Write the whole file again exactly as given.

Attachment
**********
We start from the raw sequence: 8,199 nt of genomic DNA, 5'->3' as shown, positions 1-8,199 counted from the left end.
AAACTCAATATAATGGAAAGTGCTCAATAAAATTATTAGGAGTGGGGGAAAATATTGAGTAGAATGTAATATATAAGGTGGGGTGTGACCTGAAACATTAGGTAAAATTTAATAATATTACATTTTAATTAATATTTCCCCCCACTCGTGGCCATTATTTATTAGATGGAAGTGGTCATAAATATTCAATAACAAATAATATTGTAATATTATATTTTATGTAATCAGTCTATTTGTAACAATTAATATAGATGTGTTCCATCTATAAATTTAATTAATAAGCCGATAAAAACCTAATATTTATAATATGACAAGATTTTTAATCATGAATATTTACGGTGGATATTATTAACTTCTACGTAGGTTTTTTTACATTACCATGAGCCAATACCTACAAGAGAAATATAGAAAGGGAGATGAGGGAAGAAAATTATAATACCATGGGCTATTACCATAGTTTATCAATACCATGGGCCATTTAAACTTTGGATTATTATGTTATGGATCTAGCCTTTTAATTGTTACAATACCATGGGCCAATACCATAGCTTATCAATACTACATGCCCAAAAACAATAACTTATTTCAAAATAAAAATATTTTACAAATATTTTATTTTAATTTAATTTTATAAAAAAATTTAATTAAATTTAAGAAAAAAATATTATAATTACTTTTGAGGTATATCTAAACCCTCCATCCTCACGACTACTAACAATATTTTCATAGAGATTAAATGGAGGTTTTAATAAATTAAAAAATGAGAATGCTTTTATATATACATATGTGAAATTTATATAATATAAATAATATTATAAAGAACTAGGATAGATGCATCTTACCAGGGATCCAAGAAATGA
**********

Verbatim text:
We start from the raw sequence: 8,199 nt of genomic DNA, 5'->3' as shown, positions 1-8,199 counted from the left end.
AAACTCAATATAATGGAAAGTGCTCAATAAAATTATTAGGAGTGGGGGAAAATATTGAGTAGAATGTAATATATAAGGTGGGGTGTGACCTGAAACATTAGGTAAAATTTAATAATATTACATTTTAATTAATATTTCCCCCCACTCGTGGCCATTATTTATTAGATGGAAGTGGTCATAAATATTCAATAACAAATAATATTGTAATATTATATTTTATGTAATCAGTCTATTTGTAACAATTAATATAGATGTGTTCCATCTATAAATTTAATTAATAAGCCGATAAAAACCTAATATTTATAATATGACAAGATTTTTAATCATGAATATTTACGGTGGATATTATTAACTTCTACGTAGGTTTTTTTACATTACCATGAGCCAATACCTACAAGAGAAATATAGAAAGGGAGATGAGGGAAGAAAATTATAATACCATGGGCTATTACCATAGTTTATCAATACCATGGGCCATTTAAACTTTGGATTATTATGTTATGGATCTAGCCTTTTAATTGTTACAATACCATGGGCCAATACCATAGCTTATCAATACTACATGCCCAAAAACAATAACTTATTTCAAAATAAAAATATTTTACAAATATTTTATTTTAATTTAATTTTATAAAAAAATTTAATTAAATTTAAGAAAAAAATATTATAATTACTTTTGAGGTATATCTAAACCCTCCATCCTCACGACTACTAACAATATTTTCATAGAGATTAAATGGAGGTTTTAATAAATTAAAAAATGAGAATGCTTTTATATATACATATGTGAAATTTATATAATATAAATAATATTATAAAGAACTAGGATAGATGCATCTTACCAGGGATCCAAGAAATGA